Posted by: kenwbudd | September 30, 2009

Alec Jeffreys: The Father of the DNA Evidence warns of Database usage

It’s 25 years since Alec Jeffreys made the accidental discovery of the first DNA fingerprint, which transformed forensics – and his life.

The first DNA “fingerprint” was a murky pattern on X-ray film. Did you realise the potential of what you had stumbled upon?

On that Monday morning 25 years ago I remember putting the light on, looking at the patterns and thinking “what a horrible mess”. Then the penny dropped. We realised the potential for DNA identification within about a minute and then the possible applications came flooding in. By evening we had a pretty good shopping list of the stuff that DNA could, theoretically, be applied to.

DNA fingerprinting has enabled so much, from solving crimes and paternity disputes to freeing innocent prisoners from death row. Is there one story that stands out for you?

The first case we ever did. It was an immigration dispute involving a young lad threatened with deportation from the UK. We did a DNA test, showed he was a full member of his family, and the immigration tribunal dropped the case. I was there when his mother was told. That was the magic moment for me, when I saw the science move into a very different realm.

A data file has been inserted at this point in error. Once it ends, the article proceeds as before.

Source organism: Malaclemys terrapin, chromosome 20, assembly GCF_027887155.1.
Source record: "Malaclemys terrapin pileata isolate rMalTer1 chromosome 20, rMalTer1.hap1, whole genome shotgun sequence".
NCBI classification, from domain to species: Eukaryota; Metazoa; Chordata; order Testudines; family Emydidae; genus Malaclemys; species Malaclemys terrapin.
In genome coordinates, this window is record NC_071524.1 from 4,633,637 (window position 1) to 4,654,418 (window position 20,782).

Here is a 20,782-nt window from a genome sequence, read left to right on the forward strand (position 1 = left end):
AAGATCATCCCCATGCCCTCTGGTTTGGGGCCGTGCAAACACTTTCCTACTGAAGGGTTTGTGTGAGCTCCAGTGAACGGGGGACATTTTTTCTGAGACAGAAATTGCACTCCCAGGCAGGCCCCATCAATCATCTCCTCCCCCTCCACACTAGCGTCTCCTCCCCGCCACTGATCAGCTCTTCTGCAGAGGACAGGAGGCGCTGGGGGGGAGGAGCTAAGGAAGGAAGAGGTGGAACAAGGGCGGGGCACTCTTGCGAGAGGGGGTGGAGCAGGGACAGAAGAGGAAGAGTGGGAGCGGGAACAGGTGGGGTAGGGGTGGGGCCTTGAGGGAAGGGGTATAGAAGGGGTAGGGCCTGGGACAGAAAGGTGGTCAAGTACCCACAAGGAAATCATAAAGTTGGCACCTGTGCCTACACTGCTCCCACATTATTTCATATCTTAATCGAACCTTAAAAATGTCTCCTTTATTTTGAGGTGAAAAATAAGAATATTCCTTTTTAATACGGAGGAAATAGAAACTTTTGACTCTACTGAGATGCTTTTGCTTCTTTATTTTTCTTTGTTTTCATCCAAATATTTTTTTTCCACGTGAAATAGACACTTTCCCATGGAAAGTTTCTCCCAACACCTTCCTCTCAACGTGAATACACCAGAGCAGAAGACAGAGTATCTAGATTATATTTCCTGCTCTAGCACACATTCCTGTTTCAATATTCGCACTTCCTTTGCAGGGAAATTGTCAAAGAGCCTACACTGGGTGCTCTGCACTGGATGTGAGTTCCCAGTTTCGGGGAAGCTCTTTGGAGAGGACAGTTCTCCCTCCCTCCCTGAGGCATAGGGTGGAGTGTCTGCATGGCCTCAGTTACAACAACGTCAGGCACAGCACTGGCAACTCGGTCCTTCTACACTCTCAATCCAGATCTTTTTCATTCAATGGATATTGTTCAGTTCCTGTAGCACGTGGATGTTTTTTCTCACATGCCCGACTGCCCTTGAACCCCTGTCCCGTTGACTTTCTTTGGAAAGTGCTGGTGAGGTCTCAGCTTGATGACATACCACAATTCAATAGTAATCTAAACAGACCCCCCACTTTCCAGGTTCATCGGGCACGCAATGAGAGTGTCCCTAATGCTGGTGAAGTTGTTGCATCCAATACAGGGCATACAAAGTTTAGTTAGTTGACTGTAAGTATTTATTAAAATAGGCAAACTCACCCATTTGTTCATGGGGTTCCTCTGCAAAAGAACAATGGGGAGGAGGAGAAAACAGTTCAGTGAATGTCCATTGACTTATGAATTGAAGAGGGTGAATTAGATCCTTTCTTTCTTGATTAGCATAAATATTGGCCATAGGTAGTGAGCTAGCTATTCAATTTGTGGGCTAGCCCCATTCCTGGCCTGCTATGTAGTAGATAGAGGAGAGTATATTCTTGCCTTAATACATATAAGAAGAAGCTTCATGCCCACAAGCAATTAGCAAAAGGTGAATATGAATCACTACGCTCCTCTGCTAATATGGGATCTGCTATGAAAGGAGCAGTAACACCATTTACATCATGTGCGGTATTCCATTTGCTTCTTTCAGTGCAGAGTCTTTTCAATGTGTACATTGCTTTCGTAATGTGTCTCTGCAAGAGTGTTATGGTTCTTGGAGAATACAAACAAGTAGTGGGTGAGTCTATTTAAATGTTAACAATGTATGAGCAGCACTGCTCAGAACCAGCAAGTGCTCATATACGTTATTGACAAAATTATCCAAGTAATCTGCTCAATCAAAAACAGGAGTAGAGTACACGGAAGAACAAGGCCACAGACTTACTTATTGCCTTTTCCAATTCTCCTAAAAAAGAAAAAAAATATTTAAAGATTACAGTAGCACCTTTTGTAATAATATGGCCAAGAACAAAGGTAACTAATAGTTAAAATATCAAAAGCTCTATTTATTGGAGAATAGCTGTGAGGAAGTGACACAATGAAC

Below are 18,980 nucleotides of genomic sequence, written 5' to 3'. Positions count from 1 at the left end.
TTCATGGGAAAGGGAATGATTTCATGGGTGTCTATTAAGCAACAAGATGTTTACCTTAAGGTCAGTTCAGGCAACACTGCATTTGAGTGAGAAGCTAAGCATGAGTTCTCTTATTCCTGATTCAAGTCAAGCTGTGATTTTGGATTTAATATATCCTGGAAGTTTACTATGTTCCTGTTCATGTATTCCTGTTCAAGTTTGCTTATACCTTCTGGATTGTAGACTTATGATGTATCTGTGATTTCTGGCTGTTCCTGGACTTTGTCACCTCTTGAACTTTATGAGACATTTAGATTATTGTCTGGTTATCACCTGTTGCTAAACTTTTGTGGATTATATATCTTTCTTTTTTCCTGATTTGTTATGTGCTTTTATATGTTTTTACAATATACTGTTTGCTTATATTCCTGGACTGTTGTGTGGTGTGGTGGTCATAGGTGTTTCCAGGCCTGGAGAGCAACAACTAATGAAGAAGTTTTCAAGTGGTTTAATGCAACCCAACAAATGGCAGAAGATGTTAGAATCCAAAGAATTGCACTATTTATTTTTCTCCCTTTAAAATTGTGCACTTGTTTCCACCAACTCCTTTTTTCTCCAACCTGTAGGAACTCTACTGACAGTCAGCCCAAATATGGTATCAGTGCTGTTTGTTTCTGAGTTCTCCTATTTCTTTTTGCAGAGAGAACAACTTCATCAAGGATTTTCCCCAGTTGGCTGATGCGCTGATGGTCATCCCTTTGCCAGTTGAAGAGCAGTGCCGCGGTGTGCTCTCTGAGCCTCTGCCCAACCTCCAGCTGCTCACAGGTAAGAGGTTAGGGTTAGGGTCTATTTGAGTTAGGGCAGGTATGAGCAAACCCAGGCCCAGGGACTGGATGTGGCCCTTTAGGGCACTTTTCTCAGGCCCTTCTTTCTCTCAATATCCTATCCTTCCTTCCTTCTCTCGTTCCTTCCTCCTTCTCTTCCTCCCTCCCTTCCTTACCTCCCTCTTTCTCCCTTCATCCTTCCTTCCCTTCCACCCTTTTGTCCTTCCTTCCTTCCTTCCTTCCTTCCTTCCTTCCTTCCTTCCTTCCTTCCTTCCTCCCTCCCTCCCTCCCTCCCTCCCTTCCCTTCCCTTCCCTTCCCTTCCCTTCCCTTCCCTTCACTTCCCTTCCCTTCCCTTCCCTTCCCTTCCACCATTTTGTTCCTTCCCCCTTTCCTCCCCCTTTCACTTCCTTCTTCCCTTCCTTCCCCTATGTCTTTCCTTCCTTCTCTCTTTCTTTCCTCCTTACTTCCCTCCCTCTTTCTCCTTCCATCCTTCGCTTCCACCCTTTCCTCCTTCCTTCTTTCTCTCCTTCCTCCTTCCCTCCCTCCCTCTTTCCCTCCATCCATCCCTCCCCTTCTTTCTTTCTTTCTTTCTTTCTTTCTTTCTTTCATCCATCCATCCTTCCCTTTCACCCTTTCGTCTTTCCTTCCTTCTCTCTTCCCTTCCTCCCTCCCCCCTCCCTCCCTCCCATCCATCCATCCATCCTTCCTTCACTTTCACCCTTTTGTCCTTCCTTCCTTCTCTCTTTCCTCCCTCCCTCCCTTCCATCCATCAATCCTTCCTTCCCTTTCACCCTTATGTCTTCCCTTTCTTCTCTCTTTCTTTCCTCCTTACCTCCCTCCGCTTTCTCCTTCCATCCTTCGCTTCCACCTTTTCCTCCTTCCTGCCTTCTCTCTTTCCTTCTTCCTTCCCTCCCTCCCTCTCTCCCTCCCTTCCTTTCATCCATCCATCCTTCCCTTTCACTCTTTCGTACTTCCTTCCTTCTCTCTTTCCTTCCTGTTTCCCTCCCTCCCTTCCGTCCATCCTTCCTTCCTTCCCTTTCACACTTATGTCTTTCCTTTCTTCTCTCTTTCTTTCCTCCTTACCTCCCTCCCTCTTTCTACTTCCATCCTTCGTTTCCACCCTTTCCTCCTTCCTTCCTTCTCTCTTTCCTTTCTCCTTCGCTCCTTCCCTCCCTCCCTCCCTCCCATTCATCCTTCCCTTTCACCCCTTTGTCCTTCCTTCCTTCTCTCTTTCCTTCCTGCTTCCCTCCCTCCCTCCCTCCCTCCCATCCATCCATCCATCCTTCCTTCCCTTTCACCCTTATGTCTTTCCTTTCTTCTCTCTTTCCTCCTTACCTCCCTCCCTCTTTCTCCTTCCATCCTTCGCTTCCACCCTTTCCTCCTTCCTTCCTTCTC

DNA databases attract controversy, especially in the UK where DNA profiles gathered by police are retained regardless of guilt. How should we deal with that?

Databases should be governed through proper legislation that prohibits the taking and retention of entirely innocent people’s DNA. That’s a major violation of the Human Rights Act.

Is it really such a problem to be on a database?

Having your DNA on a database – to be branded the same as a criminal – is painful for a considerable number of people. And I’ve not heard those people have a voice in this debate.

What are the biggest issues for DNA technology in the future?

Not so far down the track, you’ll be able to send a mouth swab off and get a complete genome sequence back – all 3000 million bases. Then there will be a million-and-one issues. Who stores the data? Who owns it? The idea that I can plough around my genome willy-nilly finding out fun things about me – that could have a very big impact on family members too. Because my genome is mine, but really it’s not – I share it.

What mind-boggling future applications of DNA sequencing do you foresee?

The idea of finding out someone’s surname from their DNA might sound completely bonkers, but it’s not. Also miniaturisation: getting a lab-on-a-chip you can take out to a crime scene. But the Holy Grail for the field is to get instant DNA typing, to get it in 1 second flat. Then you have DNA entering the world of real-time security.

What does that mean in practice?

Imagine going to the supermarket 20 years from now. To use your credit card, you don’t have a PIN that everyone can see. Instead, you spit on something, and there’s a little DNA detector that says “yeah, that’s right”. And away you go.

Alec Jeffreys is a geneticist at the University of Leicester, UK. In 1984 he invented genetic fingerprinting, which identifies individuals based on their DNA. He was knighted in 1994


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